Bristol Technologies' chief executive officer has told a US court that Microsoft misled his company during their negotiations over a 1994 source code licensing deal.
Keith Blackwell's testimony wrapped up the first full week of trial in Bristol's private antitrust suit filed last August, in which it accuses Microsoft of violating antitrust laws by refusing to renew Bristol's Windows NT source code licensing contract on reasonable terms.
Bristol makes a suite of software products called Wind/U, used by developers to port Windows applications to other operating systems, including Unix. The company says it can't build its product without access to the latest Windows NT code.
Blackwell told the court that during the 1994 negotiations and in the years that followed, Microsoft led his company to believe that it would be granted continued access to the full source code for future versions of Windows NT.
"That was the message they spread; that's what they told us, the developers and the public," said Anthony Clapes, a principal with the Technology Law Network, a consortium of lawyers and law professors representing Bristol.
When Bristol's license came up for renewal in 1997, Microsoft no longer saw its relationship with Bristol as beneficial and refused to renew the deal on acceptable terms, Clapes said.
"The refusal to deal (with a company) is a classic antitrust predatory practice," Clapes said.
Microsoft denies any wrongdoing, and says the matter is a contract dispute and not a question of antitrust law.
Earlier today Bob Kruger, a former Microsoft employee who negotiated Bristol's original contract, told the court that Bristol's contract gives no assurance that it will have access to future versions of Windows source code, Microsoft spokesman Tom Pilla said. Furthermore, contrary to Bristol's claim, Microsoft has made the company a reasonable offer, but Bristol has chosen not to accept it, Pilla said.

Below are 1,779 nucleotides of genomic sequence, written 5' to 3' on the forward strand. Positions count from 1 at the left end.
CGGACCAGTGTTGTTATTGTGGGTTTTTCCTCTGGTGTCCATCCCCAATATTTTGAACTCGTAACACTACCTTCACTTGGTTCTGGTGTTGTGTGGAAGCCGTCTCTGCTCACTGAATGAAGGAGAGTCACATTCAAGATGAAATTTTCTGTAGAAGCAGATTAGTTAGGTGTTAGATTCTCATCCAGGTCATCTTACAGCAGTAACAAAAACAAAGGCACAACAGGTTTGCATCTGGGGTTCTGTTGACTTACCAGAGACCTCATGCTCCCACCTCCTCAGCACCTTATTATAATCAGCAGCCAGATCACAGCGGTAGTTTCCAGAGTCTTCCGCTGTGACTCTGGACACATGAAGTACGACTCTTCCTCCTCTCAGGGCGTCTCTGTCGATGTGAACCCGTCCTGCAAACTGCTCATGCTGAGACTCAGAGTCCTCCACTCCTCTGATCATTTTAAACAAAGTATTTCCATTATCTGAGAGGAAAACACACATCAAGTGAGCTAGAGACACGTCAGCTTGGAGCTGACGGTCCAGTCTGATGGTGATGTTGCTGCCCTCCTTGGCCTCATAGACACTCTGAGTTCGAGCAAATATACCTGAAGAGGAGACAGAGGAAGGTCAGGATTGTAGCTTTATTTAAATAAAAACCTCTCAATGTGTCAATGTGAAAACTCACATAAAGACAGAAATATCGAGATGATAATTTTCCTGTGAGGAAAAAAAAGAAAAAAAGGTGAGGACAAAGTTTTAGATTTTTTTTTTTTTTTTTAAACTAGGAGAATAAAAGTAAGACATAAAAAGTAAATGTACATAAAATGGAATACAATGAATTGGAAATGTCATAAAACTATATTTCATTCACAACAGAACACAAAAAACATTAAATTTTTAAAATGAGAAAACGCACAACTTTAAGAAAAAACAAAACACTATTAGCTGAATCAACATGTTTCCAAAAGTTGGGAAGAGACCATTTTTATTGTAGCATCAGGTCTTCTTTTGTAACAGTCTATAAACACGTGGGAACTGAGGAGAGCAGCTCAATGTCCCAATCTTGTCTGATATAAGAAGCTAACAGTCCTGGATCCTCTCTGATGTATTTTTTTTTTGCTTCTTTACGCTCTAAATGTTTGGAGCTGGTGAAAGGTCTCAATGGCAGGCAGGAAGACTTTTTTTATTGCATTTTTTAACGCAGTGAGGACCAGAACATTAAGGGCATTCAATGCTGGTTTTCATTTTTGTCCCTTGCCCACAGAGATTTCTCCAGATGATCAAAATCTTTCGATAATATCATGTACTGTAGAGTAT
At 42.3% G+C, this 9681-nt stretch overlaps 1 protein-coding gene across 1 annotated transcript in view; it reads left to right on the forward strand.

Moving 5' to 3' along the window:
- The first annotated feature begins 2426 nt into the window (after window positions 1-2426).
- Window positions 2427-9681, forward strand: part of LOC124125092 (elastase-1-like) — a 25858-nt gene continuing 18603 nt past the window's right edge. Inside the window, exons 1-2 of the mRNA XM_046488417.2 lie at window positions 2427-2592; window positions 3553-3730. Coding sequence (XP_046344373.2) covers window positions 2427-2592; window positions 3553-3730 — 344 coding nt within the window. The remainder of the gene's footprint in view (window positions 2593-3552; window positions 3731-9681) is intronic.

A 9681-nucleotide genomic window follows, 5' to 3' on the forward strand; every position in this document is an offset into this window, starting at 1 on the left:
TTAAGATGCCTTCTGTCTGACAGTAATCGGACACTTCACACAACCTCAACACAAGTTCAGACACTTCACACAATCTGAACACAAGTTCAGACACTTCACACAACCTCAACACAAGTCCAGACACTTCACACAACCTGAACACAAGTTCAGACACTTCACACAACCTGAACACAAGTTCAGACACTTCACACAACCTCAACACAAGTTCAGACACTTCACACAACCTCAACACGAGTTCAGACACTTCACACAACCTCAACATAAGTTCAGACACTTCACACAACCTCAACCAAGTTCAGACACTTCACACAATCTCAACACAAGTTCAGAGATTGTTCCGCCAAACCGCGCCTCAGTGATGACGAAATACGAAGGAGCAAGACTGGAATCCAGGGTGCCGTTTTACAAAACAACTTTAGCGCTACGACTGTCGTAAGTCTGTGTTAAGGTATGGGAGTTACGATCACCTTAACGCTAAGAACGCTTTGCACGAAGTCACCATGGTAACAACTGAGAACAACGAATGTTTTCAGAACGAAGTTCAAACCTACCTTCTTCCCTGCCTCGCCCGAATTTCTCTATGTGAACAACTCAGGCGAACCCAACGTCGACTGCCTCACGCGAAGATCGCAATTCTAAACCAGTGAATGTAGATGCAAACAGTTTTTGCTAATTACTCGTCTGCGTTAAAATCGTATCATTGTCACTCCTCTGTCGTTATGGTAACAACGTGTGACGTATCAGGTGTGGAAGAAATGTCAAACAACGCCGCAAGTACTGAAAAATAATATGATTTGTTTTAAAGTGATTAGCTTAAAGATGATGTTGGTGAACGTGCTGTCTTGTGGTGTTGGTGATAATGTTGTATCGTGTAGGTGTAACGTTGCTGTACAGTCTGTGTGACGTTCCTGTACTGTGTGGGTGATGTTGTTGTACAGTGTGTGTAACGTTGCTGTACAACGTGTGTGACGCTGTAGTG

Late this afternoon, the judge hearing the case handed Microsoft a small victory by striking down one of Bristol's four motions for summary judgment, according to Pilla. In her order, Judge Janet Hall ruled that Microsoft's software does not constitute an "essential facility," Pilla said.
Bristol could not be contacted again late today to comment on the ruling.
Bristol's lawyers say the trial will heat up early next week when they call to the stand Dan Neault, the Microsoft employee who has been responsible for negotiating Bristol's new contract.
The trial, which is being heard in U.S. District Court in Bridgeport, Connecticut, is expected to conclude by the end of July.
Both companies have posted background information about the case and court filings on their Web sites. Bristol's is at http://www.bristol.com/legal/index.html; Microsoft's is at http://www.microsoft.com/presspass/bti/.
Bristol Technologies Inc., in Danbury, Connecticut, can be reached at 1+1-203-798-1007, or at http://www.bristol.com. In Redmond, Washington, Microsoft can be reached at +1-425-882-8080, or at http://www.microsoft.com.